The Artie Awards and theater community raised $20,000 for ECMC's HIV/AIDS and Immunodeficiency Services. WNED-WBFO were presenters of the 27th annual Artie Awards held June 5th. Artie Awards Founder and WBFO's Theater Talk co-host Anthony Chase presented the check to ECMC Monday. WBFO's senior reporter Eileen Buckley says ECMC provides key HIV-AIDS services through its clinic.
"There is help and it's not a death sentence,” said Yolanda Sims. Sims is an HIV peer navigator and HIV patient at ECMC's clinic.
Sims discovered she had the disease 20 years ago. She told WBFO News as a patient and clinic employee she sees both sides of the disease.
“I do talk about it. I share with the patients I see. Sometimes I share my experience, when I need to,” Sims remarked.
Sims is able to maintain her health through medication. She said the goal is to end the HIV/AIDS epidemic by 2020.
“It’s not scary – it’s not a death sentence. It feels good to know that with new medications, people are living longer lives – so it’s just positive – everything is positive,” Sims reflected.
“And we are very, very proud to make this presentation to the ECMC Foundation,” Chase stated.
The $20,000 check was handed to ECMC's President and CEO Tom Quatroche.
“We’re humbled that they choose us – ECMC as a place to give to, especially the theater community and the Western New York community has always stepped up to those in need,” Quatroche remarked.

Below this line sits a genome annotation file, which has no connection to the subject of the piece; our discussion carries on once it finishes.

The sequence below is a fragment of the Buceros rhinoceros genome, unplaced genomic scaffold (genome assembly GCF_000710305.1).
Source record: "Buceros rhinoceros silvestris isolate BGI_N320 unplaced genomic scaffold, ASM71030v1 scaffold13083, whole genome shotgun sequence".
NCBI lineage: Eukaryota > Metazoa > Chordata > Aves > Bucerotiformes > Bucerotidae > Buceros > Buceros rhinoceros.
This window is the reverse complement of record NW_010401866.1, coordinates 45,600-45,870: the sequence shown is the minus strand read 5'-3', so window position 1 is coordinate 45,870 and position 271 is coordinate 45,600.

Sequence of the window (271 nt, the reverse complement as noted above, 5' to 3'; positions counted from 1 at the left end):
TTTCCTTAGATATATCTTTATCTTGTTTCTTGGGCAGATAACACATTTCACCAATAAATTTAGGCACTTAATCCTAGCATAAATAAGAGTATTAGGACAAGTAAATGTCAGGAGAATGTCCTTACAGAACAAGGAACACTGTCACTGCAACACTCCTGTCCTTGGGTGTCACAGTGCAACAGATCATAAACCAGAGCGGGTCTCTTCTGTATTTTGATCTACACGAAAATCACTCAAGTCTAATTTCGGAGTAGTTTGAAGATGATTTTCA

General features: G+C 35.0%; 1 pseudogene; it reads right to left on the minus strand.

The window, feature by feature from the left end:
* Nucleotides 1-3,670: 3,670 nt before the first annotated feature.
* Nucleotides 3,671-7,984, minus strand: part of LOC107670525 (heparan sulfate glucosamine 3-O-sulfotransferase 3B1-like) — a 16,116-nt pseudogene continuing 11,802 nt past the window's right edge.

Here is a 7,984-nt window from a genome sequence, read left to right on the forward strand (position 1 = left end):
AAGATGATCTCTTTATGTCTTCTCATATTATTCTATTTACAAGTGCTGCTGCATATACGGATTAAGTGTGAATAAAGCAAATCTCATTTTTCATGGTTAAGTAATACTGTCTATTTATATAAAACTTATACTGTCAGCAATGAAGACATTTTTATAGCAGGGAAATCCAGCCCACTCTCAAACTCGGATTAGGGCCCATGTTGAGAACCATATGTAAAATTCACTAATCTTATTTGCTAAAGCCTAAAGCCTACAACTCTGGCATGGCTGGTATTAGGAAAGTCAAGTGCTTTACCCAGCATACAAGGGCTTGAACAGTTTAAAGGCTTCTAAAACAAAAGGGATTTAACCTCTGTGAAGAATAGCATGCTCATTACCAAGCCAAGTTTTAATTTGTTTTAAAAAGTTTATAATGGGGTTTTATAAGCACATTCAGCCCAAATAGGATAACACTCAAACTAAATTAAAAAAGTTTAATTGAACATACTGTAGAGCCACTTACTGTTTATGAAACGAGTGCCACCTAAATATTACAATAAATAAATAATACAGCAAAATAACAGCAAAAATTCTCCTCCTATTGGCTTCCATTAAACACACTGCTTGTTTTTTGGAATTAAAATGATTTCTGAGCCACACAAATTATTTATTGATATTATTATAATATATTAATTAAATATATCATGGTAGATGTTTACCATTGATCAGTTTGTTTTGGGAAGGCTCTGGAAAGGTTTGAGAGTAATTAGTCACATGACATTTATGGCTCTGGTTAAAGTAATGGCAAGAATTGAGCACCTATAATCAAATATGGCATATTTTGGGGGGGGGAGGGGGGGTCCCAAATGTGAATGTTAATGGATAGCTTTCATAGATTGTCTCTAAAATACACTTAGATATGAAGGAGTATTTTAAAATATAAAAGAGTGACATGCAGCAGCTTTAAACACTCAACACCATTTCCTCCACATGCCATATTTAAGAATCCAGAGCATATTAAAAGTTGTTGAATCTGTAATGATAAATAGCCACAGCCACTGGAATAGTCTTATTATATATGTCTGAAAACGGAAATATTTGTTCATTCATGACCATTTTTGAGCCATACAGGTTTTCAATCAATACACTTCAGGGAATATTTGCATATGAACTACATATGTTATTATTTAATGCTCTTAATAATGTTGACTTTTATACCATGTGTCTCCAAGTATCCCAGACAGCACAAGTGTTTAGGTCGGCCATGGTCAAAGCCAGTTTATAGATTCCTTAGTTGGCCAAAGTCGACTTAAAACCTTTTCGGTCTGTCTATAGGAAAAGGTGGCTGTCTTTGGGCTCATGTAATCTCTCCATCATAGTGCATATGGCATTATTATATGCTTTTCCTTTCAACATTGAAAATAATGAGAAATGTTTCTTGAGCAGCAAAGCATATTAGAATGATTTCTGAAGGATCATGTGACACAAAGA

Leaders of Buffalo's theaters lined up, explaining their support to the community in treating those with HIV and AIDS.
Shea’s Performing Arts Center President and CEO Michael Murphy noted for over 30-years theaters across the U.S. have been raising funding for AIDS and HIV.
"It has been a very important cause in the theater community and they have helped provide services, friendship, meals, care, research, clothing – all sorts of things that have been vital to those who have had HIV and AIDS," Murphy explained.
Joining Murphy was Musicalfare Theatre Executive Director Randall Kramer and Irish Classical Artistic Director Vincent O'Neill. Kramer is proud to support the fund-raising effort.
“I feel every day that we are very fortunate to present theater to the community in the way that it is supported by our audiences and it is even better when our audience supports something as important as this,” Kramer stated.
Irish Classical and O'Neill supported the Artie effort.
“The community supports us and sometimes we have an opportunity, like this, to support the community in return and for such a beautiful cause, it’s wonderful for all of us to be associated with it,” O’Neill said.
ECMC's clinic and services provided those with HIV and AIDS assistance in improving the quality of their lives, managing their care and helping to establish prevention.
Over the last 27 years, the Artie's has raised more than $500,000 for AIDS-related charities.